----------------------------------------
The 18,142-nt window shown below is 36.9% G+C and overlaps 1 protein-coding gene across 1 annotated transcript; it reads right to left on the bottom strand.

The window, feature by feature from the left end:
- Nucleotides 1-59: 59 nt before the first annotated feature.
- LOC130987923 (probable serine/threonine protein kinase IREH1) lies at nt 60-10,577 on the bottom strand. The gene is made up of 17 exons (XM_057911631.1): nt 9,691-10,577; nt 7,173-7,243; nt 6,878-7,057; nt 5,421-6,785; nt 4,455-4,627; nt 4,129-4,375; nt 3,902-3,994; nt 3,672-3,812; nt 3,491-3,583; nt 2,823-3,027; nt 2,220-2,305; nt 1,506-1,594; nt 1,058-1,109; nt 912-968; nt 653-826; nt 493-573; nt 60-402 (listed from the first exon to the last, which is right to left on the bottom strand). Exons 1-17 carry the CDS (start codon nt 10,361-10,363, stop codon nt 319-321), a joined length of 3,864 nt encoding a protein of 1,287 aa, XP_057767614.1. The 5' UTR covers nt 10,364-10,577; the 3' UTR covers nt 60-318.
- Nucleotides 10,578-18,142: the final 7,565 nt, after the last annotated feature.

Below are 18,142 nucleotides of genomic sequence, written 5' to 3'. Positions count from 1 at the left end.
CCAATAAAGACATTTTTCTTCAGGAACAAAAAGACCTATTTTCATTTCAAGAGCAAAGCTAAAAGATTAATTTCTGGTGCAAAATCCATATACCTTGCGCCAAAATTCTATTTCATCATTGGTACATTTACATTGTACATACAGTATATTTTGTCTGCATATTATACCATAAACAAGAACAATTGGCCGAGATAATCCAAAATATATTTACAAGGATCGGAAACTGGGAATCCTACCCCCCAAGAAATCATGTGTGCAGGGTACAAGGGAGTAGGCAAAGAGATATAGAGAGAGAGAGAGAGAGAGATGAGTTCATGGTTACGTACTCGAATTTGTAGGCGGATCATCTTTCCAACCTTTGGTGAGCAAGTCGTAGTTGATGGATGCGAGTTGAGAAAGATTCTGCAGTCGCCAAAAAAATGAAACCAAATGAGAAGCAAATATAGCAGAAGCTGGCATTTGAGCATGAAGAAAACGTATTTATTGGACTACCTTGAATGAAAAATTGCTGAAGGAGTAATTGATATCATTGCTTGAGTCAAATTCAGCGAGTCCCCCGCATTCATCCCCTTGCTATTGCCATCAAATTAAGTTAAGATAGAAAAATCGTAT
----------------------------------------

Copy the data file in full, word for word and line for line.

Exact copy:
The 18,142-nt window shown below is 36.9% G+C and overlaps 1 protein-coding gene across 1 annotated transcript; it reads right to left on the bottom strand.

The window, feature by feature from the left end:
- Nucleotides 1-59: 59 nt before the first annotated feature.
- LOC130987923 (probable serine/threonine protein kinase IREH1) lies at nt 60-10,577 on the bottom strand. The gene is made up of 17 exons (XM_057911631.1): nt 9,691-10,577; nt 7,173-7,243; nt 6,878-7,057; nt 5,421-6,785; nt 4,455-4,627; nt 4,129-4,375; nt 3,902-3,994; nt 3,672-3,812; nt 3,491-3,583; nt 2,823-3,027; nt 2,220-2,305; nt 1,506-1,594; nt 1,058-1,109; nt 912-968; nt 653-826; nt 493-573; nt 60-402 (listed from the first exon to the last, which is right to left on the bottom strand). Exons 1-17 carry the CDS (start codon nt 10,361-10,363, stop codon nt 319-321), a joined length of 3,864 nt encoding a protein of 1,287 aa, XP_057767614.1. The 5' UTR covers nt 10,364-10,577; the 3' UTR covers nt 60-318.
- Nucleotides 10,578-18,142: the final 7,565 nt, after the last annotated feature.

Below are 18,142 nucleotides of genomic sequence, written 5' to 3'. Positions count from 1 at the left end.
CCAATAAAGACATTTTTCTTCAGGAACAAAAAGACCTATTTTCATTTCAAGAGCAAAGCTAAAAGATTAATTTCTGGTGCAAAATCCATATACCTTGCGCCAAAATTCTATTTCATCATTGGTACATTTACATTGTACATACAGTATATTTTGTCTGCATATTATACCATAAACAAGAACAATTGGCCGAGATAATCCAAAATATATTTACAAGGATCGGAAACTGGGAATCCTACCCCCCAAGAAATCATGTGTGCAGGGTACAAGGGAGTAGGCAAAGAGATATAGAGAGAGAGAGAGAGAGAGATGAGTTCATGGTTACGTACTCGAATTTGTAGGCGGATCATCTTTCCAACCTTTGGTGAGCAAGTCGTAGTTGATGGATGCGAGTTGAGAAAGATTCTGCAGTCGCCAAAAAAATGAAACCAAATGAGAAGCAAATATAGCAGAAGCTGGCATTTGAGCATGAAGAAAACGTATTTATTGGACTACCTTGAATGAAAAATTGCTGAAGGAGTAATTGATATCATTGCTTGAGTCAAATTCAGCGAGTCCCCCGCATTCATCCCCTTGCTATTGCCATCAAATTAAGTTAAGATAGAAAAATCGTAT